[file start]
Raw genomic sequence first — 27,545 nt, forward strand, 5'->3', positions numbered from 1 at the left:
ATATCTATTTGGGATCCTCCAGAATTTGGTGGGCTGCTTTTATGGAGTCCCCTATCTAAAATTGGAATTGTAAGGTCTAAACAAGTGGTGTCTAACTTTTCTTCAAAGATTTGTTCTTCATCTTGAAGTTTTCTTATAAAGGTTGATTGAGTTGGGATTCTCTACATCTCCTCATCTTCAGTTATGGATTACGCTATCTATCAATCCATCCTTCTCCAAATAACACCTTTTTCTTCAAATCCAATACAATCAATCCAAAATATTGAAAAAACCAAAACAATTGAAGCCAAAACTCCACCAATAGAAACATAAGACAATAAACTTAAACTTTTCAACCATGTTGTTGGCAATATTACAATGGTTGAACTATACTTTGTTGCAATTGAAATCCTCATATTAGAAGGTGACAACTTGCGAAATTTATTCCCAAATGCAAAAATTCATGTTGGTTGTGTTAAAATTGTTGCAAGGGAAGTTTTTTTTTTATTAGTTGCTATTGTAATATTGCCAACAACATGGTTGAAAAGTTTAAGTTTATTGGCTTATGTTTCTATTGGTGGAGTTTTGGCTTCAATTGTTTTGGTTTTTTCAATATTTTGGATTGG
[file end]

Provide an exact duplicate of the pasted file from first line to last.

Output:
Raw genomic sequence first — 27,545 nt, forward strand, 5'->3', positions numbered from 1 at the left:
ATATCTATTTGGGATCCTCCAGAATTTGGTGGGCTGCTTTTATGGAGTCCCCTATCTAAAATTGGAATTGTAAGGTCTAAACAAGTGGTGTCTAACTTTTCTTCAAAGATTTGTTCTTCATCTTGAAGTTTTCTTATAAAGGTTGATTGAGTTGGGATTCTCTACATCTCCTCATCTTCAGTTATGGATTACGCTATCTATCAATCCATCCTTCTCCAAATAACACCTTTTTCTTCAAATCCAATACAATCAATCCAAAATATTGAAAAAACCAAAACAATTGAAGCCAAAACTCCACCAATAGAAACATAAGACAATAAACTTAAACTTTTCAACCATGTTGTTGGCAATATTACAATGGTTGAACTATACTTTGTTGCAATTGAAATCCTCATATTAGAAGGTGACAACTTGCGAAATTTATTCCCAAATGCAAAAATTCATGTTGGTTGTGTTAAAATTGTTGCAAGGGAAGTTTTTTTTTTATTAGTTGCTATTGTAATATTGCCAACAACATGGTTGAAAAGTTTAAGTTTATTGGCTTATGTTTCTATTGGTGGAGTTTTGGCTTCAATTGTTTTGGTTTTTTCAATATTTTGGATTGG